Bum Phillips comments on Brock

For Army football coach Stan Brock, it all started down on the Bayou. Back in 1980, the New Orleans Saints selected Brock in the first round (12th overall) of the draft out of the University of Colorado.

Brock went on to play 16 years in the NFL as an offensive lineman. Some of his best years came in New Orleans. He was named to the NFL all-rookie team in 1980 and went on to play 186 games for the Saints (1980-92).

The Saints inducted Brock into their Hall of Fame in 1998. Brock returns to New Orleans for the first time as a head coach on Saturday when Army takes on Tulane.

"I loved my time down there, but this is a totally different capacity," Brock said. "It's not even close to the same and has no bearing. We are going down there to play a football game. We're not playing in the Superdome, we're playing at Tad Gormley Stadium. There's going to be some things that are special and are going to bring back memories, but this is all about the Army football team."

For Brock, it's always been about the team. His old coach in New Orleans, Bum Phillips, will tell you that.

"Stan was the ultimate team guy," said Phillips, now 85, who coached the Saints from 1981-85. "He always wanted to make a difference, but he never would take credit. I think that he coaches the same way and that will help him with his players."

Say what you want about Brock, whose team is 0-4 this season, but Phillips thinks disgruntled Army fans should give his former player some more time. Phillips said Brock will turn Army around.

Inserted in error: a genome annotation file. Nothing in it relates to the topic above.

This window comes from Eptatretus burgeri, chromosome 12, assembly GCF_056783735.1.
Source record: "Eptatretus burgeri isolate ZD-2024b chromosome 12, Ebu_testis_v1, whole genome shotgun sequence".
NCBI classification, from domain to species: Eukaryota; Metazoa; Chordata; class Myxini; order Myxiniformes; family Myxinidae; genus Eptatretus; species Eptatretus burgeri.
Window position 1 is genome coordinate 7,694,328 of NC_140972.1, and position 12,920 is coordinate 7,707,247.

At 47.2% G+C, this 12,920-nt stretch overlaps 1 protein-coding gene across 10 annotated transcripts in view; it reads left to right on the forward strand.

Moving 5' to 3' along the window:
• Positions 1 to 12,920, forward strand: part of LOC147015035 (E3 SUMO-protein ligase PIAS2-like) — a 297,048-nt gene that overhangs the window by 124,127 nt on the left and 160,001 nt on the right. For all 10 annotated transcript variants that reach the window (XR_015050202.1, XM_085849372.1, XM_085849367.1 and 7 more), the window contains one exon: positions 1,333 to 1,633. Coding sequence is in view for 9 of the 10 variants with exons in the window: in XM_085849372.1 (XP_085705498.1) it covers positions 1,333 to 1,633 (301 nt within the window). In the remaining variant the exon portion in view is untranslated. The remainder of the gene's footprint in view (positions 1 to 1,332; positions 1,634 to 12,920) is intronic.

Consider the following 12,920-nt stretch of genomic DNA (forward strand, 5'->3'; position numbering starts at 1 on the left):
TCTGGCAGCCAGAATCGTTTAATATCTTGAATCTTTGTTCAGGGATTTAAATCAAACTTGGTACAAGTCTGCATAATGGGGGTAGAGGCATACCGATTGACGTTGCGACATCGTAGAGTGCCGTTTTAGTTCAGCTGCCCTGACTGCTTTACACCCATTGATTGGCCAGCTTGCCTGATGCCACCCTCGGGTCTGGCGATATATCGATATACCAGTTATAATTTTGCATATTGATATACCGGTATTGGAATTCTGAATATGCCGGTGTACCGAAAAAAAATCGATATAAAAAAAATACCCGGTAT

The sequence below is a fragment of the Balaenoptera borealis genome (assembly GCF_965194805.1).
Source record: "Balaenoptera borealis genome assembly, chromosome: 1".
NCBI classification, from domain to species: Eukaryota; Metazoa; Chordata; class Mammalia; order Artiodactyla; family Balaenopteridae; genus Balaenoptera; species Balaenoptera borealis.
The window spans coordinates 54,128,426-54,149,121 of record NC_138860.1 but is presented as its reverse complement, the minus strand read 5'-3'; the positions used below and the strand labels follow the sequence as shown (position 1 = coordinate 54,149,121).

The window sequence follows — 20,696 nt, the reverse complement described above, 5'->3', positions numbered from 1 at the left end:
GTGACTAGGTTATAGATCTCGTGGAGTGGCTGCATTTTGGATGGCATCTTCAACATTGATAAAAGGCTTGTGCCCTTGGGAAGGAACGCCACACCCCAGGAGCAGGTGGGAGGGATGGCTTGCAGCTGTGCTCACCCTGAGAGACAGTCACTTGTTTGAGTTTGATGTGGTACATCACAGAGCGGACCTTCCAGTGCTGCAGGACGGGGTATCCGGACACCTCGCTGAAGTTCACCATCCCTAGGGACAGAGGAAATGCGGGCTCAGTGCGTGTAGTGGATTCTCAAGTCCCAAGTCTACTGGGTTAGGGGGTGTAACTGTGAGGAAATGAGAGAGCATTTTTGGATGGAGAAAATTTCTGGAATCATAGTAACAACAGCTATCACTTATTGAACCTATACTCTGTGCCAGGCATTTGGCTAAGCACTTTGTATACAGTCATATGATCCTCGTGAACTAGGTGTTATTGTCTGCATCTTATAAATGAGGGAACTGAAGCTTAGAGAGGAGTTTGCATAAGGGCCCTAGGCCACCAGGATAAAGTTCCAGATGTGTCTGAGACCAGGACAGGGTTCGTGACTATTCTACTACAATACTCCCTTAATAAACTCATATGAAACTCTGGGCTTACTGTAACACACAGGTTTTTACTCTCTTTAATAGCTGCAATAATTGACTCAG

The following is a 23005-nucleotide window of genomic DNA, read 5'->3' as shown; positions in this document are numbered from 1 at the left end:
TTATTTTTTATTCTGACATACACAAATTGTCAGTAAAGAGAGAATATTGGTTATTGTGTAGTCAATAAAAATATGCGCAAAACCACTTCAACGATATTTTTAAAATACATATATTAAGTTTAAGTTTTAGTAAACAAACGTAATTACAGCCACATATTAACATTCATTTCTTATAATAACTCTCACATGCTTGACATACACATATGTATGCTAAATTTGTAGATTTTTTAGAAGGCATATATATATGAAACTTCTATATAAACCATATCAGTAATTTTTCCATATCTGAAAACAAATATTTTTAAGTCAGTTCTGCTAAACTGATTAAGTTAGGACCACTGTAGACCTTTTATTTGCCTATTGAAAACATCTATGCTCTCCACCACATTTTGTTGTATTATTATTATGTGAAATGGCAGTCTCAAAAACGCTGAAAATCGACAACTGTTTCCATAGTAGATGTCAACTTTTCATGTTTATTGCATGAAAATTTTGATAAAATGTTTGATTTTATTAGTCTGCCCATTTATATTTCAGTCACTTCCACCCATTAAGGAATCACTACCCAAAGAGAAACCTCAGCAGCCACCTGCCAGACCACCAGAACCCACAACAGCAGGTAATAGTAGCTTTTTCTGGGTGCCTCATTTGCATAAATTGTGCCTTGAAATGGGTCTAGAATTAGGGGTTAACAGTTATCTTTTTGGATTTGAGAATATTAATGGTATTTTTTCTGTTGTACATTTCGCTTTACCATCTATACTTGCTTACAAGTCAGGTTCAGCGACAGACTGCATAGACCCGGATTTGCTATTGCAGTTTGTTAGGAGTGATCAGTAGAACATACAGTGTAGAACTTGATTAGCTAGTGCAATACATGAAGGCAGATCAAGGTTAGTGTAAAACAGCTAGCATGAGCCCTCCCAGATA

"Stan is kind of handicapped at Army," Phillips said. "He can't practice every day like Texas A&M and Texas, schools like that. Army recruits players to fight in wars if there is one. You gotta give him time. Stan Brock loves the game of football. In the long run, he will be a great coach."

It didn't take Brock long to make an impact in the NFL. At one point with the Saints, Brock made 67 straight starts and was part of an offensive line that allowed a league-low 15 sacks in 1992. He signed as a free agent in 1993 with San Diego and helped the Chargers to the Super Bowl in 1995 with Bobby Ross as head coach.

Brock dug in the trenches every Sunday. He protected quarterbacks and running backs with pride and persistance. Brock never backed down from the biggest and toughest defensive lineman and linebackers.

If Brock and his players bring that kind of mentality down to New Orleans, Phillips thinks the Black Knights will be all right.
"Stan was one heck of a football player," Phillips said. "There wasn't one player out there he didn't think he couldn't whip. And there wasn't many players he couldn't whip."

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